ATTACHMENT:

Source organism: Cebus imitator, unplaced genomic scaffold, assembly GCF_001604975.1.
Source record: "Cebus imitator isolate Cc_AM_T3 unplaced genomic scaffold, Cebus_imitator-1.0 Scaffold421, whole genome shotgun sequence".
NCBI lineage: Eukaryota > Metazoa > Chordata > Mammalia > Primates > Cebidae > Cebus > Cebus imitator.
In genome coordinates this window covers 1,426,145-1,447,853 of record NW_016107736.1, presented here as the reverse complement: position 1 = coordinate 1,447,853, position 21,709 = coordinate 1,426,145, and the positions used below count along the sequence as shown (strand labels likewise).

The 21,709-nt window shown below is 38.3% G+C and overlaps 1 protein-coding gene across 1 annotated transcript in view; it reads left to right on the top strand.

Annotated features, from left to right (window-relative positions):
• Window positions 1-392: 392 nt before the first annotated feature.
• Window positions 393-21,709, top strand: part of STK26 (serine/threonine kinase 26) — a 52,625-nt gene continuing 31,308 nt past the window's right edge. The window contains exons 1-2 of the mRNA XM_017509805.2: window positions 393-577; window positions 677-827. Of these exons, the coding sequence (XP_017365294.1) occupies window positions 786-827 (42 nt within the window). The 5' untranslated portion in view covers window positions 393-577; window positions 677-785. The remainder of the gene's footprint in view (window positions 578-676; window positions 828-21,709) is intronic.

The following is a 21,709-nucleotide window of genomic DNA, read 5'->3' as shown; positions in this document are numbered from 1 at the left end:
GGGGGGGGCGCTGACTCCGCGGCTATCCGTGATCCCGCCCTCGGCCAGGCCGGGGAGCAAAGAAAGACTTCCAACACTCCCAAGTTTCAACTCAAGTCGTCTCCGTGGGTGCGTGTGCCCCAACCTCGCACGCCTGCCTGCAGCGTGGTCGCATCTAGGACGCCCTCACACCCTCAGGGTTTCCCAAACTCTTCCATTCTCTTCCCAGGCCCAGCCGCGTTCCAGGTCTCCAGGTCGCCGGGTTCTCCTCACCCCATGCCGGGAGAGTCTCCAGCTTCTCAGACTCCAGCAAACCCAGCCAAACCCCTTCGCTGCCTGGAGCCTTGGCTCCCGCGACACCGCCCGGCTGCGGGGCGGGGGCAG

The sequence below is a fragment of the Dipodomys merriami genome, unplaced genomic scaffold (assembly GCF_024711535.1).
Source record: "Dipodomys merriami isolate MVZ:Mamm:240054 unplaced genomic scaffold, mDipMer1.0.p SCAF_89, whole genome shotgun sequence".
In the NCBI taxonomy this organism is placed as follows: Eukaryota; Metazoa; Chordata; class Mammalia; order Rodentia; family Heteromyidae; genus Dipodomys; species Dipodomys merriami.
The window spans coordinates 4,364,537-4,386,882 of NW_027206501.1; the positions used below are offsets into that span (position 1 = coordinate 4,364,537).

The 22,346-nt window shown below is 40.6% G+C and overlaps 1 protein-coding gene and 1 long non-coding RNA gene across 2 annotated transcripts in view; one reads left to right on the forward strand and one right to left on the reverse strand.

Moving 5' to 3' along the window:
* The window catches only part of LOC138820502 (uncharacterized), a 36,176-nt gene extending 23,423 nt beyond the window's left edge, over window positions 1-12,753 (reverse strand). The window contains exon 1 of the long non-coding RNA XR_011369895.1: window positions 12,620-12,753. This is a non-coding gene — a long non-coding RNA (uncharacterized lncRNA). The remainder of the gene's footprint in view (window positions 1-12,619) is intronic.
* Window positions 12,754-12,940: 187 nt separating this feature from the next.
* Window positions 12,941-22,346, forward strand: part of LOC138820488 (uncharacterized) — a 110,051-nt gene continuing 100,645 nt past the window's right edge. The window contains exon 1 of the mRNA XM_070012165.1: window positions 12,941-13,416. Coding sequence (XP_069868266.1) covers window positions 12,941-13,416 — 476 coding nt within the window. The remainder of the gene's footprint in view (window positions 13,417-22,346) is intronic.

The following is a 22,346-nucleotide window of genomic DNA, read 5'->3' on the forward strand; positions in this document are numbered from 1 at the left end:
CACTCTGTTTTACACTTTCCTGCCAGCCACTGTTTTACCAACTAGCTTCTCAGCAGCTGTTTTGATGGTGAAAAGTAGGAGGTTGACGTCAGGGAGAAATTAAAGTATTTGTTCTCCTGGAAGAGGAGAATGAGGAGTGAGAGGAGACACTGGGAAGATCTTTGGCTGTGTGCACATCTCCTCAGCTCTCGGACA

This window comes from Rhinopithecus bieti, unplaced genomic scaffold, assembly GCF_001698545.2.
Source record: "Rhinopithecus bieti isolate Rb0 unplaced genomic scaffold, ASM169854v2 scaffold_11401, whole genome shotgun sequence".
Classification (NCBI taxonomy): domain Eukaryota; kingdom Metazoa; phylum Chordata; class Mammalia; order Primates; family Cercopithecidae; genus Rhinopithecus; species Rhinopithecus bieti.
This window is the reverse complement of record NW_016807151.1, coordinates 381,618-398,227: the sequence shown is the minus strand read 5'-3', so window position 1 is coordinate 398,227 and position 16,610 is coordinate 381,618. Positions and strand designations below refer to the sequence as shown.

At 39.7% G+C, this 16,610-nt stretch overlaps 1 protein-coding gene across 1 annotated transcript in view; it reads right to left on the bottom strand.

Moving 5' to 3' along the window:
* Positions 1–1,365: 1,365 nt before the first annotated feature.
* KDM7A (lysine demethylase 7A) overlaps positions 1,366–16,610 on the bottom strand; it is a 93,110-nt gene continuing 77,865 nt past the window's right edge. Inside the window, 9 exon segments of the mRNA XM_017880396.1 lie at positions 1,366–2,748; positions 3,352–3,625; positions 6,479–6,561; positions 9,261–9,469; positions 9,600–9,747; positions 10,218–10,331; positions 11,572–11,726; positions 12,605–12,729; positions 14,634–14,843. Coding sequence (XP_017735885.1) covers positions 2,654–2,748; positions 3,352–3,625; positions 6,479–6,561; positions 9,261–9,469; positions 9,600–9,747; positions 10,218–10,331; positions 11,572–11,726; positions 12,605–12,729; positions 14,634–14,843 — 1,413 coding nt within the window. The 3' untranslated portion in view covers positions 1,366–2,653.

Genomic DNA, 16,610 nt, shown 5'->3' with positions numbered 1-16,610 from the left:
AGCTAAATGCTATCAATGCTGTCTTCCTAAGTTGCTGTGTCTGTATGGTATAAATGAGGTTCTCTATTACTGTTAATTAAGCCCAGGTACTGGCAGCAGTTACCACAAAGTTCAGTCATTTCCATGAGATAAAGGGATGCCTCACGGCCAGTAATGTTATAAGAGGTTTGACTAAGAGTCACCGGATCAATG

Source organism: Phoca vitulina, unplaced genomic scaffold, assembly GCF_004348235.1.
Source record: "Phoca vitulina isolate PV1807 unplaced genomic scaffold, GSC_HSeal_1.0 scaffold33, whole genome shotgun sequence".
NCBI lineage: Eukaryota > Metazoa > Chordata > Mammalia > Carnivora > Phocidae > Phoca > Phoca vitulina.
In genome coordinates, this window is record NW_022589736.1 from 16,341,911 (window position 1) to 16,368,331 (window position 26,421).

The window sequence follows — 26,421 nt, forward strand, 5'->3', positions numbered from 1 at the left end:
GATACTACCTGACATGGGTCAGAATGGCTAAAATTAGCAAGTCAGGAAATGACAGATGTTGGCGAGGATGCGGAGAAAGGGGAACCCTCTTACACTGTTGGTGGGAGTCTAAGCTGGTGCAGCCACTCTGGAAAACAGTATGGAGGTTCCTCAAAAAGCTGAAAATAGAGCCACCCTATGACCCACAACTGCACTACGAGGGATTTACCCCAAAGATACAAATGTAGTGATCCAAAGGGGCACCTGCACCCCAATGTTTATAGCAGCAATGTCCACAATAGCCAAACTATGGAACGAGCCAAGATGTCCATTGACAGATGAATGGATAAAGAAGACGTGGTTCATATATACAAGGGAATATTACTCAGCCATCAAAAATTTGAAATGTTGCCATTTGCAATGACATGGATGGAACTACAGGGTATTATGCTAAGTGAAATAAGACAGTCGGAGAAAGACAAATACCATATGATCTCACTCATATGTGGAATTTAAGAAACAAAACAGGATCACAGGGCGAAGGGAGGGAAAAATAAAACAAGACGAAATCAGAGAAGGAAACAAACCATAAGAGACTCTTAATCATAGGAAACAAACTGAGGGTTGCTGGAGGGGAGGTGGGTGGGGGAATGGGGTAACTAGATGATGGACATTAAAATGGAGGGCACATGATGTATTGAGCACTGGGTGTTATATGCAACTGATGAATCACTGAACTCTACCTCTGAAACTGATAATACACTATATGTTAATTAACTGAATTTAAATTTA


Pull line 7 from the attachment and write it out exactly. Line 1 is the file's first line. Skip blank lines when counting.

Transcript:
• Window positions 1-392: 392 nt before the first annotated feature.